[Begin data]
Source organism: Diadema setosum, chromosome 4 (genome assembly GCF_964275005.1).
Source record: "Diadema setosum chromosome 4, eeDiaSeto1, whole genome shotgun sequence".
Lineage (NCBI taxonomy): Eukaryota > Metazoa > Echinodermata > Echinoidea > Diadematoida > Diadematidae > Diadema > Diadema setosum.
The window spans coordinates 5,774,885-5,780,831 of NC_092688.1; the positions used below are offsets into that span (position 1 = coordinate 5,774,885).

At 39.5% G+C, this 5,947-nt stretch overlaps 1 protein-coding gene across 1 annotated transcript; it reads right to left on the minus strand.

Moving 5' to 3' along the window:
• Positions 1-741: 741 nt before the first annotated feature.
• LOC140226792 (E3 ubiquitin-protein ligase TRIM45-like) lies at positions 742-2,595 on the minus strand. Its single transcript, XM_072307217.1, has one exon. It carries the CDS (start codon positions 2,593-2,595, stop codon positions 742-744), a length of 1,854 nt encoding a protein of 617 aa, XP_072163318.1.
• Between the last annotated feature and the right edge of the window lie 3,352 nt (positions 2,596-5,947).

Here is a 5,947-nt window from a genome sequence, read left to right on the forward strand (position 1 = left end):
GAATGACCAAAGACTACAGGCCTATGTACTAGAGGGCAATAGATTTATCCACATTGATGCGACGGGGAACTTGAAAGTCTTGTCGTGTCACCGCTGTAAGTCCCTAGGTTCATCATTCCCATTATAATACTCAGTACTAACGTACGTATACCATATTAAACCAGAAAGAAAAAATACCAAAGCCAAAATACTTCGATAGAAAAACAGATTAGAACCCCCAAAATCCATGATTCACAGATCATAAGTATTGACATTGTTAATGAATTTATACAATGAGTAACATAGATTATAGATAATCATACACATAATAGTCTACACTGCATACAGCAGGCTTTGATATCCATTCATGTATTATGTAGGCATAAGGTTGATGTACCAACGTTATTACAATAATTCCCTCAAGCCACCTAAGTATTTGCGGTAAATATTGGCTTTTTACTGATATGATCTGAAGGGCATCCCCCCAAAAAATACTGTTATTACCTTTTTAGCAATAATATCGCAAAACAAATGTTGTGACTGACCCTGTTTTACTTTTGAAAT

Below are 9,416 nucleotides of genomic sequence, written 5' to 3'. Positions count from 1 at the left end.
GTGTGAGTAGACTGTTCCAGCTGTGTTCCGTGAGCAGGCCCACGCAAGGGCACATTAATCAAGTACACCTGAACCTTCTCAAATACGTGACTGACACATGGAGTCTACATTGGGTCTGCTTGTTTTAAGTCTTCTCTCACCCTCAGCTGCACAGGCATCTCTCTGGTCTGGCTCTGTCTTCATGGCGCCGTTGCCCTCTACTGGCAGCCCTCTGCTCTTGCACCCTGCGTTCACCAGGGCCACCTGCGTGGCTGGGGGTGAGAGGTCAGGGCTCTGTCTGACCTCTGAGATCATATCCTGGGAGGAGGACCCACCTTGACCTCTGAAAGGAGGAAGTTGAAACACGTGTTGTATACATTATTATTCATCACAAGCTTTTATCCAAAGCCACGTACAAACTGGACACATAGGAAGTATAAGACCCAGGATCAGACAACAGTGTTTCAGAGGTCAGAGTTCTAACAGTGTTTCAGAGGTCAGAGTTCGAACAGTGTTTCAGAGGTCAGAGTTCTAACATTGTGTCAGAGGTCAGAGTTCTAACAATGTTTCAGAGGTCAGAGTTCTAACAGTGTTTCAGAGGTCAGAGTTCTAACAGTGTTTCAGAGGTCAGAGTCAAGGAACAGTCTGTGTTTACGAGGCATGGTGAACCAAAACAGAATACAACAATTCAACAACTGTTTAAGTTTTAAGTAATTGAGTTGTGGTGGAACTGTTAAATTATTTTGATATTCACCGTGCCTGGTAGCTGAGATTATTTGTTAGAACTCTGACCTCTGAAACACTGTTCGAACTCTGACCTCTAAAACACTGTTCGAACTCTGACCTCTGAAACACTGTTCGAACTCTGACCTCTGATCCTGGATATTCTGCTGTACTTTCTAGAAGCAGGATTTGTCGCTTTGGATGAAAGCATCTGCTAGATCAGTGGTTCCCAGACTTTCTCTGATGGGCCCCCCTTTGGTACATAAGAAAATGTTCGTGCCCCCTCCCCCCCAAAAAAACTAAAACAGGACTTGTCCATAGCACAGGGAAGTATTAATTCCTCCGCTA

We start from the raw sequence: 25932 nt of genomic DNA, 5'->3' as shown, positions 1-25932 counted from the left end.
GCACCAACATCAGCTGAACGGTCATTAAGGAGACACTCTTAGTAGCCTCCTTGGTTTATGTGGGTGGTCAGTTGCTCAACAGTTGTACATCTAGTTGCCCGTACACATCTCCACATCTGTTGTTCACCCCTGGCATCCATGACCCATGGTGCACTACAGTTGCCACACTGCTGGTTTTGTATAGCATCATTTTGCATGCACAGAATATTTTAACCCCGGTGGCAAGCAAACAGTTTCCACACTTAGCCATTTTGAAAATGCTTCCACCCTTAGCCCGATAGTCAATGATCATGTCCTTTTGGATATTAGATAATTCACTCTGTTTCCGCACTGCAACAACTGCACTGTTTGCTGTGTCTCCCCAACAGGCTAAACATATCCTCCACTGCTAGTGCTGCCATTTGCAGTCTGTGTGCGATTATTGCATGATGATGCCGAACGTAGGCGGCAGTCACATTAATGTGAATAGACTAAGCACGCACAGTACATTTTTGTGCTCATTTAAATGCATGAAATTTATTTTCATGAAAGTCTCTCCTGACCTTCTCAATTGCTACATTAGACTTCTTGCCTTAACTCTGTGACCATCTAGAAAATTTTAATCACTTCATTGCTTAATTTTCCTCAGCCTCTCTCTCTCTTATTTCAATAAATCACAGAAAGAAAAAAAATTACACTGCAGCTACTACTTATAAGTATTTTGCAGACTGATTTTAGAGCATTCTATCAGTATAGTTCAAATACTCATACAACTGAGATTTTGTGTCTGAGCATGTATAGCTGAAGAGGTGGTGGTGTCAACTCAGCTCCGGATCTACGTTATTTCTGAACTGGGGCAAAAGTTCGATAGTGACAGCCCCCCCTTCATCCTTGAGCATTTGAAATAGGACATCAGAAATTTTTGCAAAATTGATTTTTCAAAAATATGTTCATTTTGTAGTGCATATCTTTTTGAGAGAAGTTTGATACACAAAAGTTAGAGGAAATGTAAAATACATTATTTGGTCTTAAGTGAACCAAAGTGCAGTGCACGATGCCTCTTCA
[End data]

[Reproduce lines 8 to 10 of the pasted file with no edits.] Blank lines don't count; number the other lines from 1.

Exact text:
• LOC140226792 (E3 ubiquitin-protein ligase TRIM45-like) lies at positions 742-2,595 on the minus strand. Its single transcript, XM_072307217.1, has one exon. It carries the CDS (start codon positions 2,593-2,595, stop codon positions 742-744), a length of 1,854 nt encoding a protein of 617 aa, XP_072163318.1.
• Between the last annotated feature and the right edge of the window lie 3,352 nt (positions 2,596-5,947).

Here is a 5,947-nt window from a genome sequence, read left to right on the forward strand (position 1 = left end):